Wednesday, September 20, 2006

Sage advice

Abby and I have been giving out a lot of advice lately, both to parents at the hospital and to parents that we have met through short bowel groups. Advice ranging from how we have handled the hospital and second opinions to this morning's advice via email about what to do when you think that you have a central line infection when your baby is on Omegaven ,a factor which makes things different than if your baby is on traditional lipids.

It is odd to us to give out this kind of advice since we are still so new to this process. But I guess that everyone is new to this when their baby is sick so we have become old timers somehow.

We preface everything by saying that we don't know the right way to do things, but here is what worked for us. I guess that we can still talk about it and smile makes people think that it must be a good idea. This preface was especially important as we collaborated on an email this morning about line infections.

I am going to start writing down some of the advice that we have given out. Since folks from all over are reading this, some of it might be worth something to someone, I guess.

Advice Number One: Nurses Make the World go 'Round- Some doctors may think that they are the top of the heap but for parents with a kid in the hospital, the nurses hold the keys to the castle. They are kind, caring people who have an extra large maternal section in their make-ups. They will love your kid like it is their own. You will get to know them and know about their families if you have to stay for a long time.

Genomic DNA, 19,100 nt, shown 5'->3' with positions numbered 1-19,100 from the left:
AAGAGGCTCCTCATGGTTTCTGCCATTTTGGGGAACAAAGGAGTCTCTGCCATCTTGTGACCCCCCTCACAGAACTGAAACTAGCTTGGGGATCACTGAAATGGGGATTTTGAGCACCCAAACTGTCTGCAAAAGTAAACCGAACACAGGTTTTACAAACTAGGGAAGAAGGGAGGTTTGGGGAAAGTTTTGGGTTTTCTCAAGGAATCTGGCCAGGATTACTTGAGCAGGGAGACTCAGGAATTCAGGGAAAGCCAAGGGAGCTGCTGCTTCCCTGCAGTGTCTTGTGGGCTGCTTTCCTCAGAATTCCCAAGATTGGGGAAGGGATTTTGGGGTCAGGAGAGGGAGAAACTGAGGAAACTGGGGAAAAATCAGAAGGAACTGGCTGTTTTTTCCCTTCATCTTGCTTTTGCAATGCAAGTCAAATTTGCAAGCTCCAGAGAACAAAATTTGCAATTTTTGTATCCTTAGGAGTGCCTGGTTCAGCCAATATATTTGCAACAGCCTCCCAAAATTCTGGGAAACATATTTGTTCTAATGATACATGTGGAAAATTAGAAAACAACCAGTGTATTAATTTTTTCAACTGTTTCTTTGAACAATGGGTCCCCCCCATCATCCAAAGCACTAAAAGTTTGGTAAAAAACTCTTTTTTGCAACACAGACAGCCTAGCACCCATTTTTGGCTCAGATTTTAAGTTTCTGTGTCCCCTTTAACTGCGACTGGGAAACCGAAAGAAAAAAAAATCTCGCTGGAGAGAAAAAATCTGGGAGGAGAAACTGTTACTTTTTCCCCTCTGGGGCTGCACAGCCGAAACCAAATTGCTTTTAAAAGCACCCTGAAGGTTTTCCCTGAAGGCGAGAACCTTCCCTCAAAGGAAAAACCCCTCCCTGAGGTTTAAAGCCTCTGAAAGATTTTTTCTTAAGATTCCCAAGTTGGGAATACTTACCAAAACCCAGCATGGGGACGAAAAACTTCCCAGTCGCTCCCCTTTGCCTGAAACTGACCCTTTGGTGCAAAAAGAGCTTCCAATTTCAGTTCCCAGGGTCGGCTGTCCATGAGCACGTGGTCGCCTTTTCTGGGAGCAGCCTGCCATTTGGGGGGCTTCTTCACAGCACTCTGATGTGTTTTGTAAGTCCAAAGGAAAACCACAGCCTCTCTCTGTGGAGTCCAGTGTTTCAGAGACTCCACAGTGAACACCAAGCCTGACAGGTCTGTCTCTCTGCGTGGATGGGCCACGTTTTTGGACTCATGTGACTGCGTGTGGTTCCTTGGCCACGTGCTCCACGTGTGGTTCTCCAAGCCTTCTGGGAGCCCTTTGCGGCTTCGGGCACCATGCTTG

Although Ellie's doctor may disagree, the hospital staff don't work for you, but work with you to help your baby get better. Treating them like co-workers instead of servants has been a good approach for us and simple manners go far.

Please, thank you, if you have a second could you... these are all good places to start. They are doing stuff for you and your baby, let them know that you appreciate it every now and then.

I learned this on the first night in Boston when we shared a room with a mother who took a decidely different approach. When she needed something from the nurse, she would hit the intercom button and scream a demand into it. No please, no thank you, just demands.

I knew right then that that wasn't the right approach for us.

The upside is that the nurses won't cringe when they need to visit you and, even though they have to do their jobs no matter what, your baby may get better treatment if the nurses like to come and see you and your baby.

1 comment:

Rhea said...

Being kind to your nurses is definitely good advise to any parent with their child in the hospital. Sometimes though, nurses are not nice to the parents. It can be their personality, but they usually good with the patients. Remember that.